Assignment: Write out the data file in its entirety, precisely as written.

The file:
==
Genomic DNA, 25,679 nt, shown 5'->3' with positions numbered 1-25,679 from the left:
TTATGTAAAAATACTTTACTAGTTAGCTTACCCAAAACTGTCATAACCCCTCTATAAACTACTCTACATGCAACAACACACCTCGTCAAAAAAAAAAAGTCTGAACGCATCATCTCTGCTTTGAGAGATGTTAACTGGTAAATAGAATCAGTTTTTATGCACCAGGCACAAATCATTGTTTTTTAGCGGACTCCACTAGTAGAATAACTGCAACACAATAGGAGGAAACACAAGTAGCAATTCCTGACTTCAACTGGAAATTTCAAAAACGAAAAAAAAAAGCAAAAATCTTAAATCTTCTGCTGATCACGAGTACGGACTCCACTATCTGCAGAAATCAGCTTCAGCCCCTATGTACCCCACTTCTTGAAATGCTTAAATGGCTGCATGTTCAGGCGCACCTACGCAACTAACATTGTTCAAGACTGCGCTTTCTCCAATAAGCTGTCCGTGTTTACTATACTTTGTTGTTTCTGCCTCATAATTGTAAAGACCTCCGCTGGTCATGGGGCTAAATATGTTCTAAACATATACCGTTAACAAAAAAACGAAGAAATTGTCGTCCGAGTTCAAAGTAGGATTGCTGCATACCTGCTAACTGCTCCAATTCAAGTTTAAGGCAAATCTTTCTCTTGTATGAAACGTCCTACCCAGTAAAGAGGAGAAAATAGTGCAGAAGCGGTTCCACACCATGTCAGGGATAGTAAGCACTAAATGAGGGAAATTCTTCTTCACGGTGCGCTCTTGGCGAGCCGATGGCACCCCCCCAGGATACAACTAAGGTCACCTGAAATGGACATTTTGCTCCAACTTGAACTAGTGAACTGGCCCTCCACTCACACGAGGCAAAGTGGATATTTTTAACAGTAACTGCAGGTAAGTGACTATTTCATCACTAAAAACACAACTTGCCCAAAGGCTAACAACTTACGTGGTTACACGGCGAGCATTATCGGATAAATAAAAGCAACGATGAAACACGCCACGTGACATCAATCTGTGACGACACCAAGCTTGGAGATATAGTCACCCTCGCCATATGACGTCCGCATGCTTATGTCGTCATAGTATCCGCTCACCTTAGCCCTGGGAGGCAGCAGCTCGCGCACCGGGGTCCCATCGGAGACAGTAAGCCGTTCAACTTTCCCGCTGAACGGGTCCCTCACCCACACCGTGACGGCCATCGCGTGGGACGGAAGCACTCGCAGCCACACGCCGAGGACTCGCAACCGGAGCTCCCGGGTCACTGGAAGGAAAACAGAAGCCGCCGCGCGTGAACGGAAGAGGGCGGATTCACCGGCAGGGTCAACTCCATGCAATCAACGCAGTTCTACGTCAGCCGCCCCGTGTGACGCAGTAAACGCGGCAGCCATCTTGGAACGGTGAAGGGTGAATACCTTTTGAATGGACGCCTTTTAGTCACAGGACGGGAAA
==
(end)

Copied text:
Genomic DNA, 25,679 nt, shown 5'->3' with positions numbered 1-25,679 from the left:
TTATGTAAAAATACTTTACTAGTTAGCTTACCCAAAACTGTCATAACCCCTCTATAAACTACTCTACATGCAACAACACACCTCGTCAAAAAAAAAAAGTCTGAACGCATCATCTCTGCTTTGAGAGATGTTAACTGGTAAATAGAATCAGTTTTTATGCACCAGGCACAAATCATTGTTTTTTAGCGGACTCCACTAGTAGAATAACTGCAACACAATAGGAGGAAACACAAGTAGCAATTCCTGACTTCAACTGGAAATTTCAAAAACGAAAAAAAAAAGCAAAAATCTTAAATCTTCTGCTGATCACGAGTACGGACTCCACTATCTGCAGAAATCAGCTTCAGCCCCTATGTACCCCACTTCTTGAAATGCTTAAATGGCTGCATGTTCAGGCGCACCTACGCAACTAACATTGTTCAAGACTGCGCTTTCTCCAATAAGCTGTCCGTGTTTACTATACTTTGTTGTTTCTGCCTCATAATTGTAAAGACCTCCGCTGGTCATGGGGCTAAATATGTTCTAAACATATACCGTTAACAAAAAAACGAAGAAATTGTCGTCCGAGTTCAAAGTAGGATTGCTGCATACCTGCTAACTGCTCCAATTCAAGTTTAAGGCAAATCTTTCTCTTGTATGAAACGTCCTACCCAGTAAAGAGGAGAAAATAGTGCAGAAGCGGTTCCACACCATGTCAGGGATAGTAAGCACTAAATGAGGGAAATTCTTCTTCACGGTGCGCTCTTGGCGAGCCGATGGCACCCCCCCAGGATACAACTAAGGTCACCTGAAATGGACATTTTGCTCCAACTTGAACTAGTGAACTGGCCCTCCACTCACACGAGGCAAAGTGGATATTTTTAACAGTAACTGCAGGTAAGTGACTATTTCATCACTAAAAACACAACTTGCCCAAAGGCTAACAACTTACGTGGTTACACGGCGAGCATTATCGGATAAATAAAAGCAACGATGAAACACGCCACGTGACATCAATCTGTGACGACACCAAGCTTGGAGATATAGTCACCCTCGCCATATGACGTCCGCATGCTTATGTCGTCATAGTATCCGCTCACCTTAGCCCTGGGAGGCAGCAGCTCGCGCACCGGGGTCCCATCGGAGACAGTAAGCCGTTCAACTTTCCCGCTGAACGGGTCCCTCACCCACACCGTGACGGCCATCGCGTGGGACGGAAGCACTCGCAGCCACACGCCGAGGACTCGCAACCGGAGCTCCCGGGTCACTGGAAGGAAAACAGAAGCCGCCGCGCGTGAACGGAAGAGGGCGGATTCACCGGCAGGGTCAACTCCATGCAATCAACGCAGTTCTACGTCAGCCGCCCCGTGTGACGCAGTAAACGCGGCAGCCATCTTGGAACGGTGAAGGGTGAATACCTTTTGAATGGACGCCTTTTAGTCACAGGACGGGAAA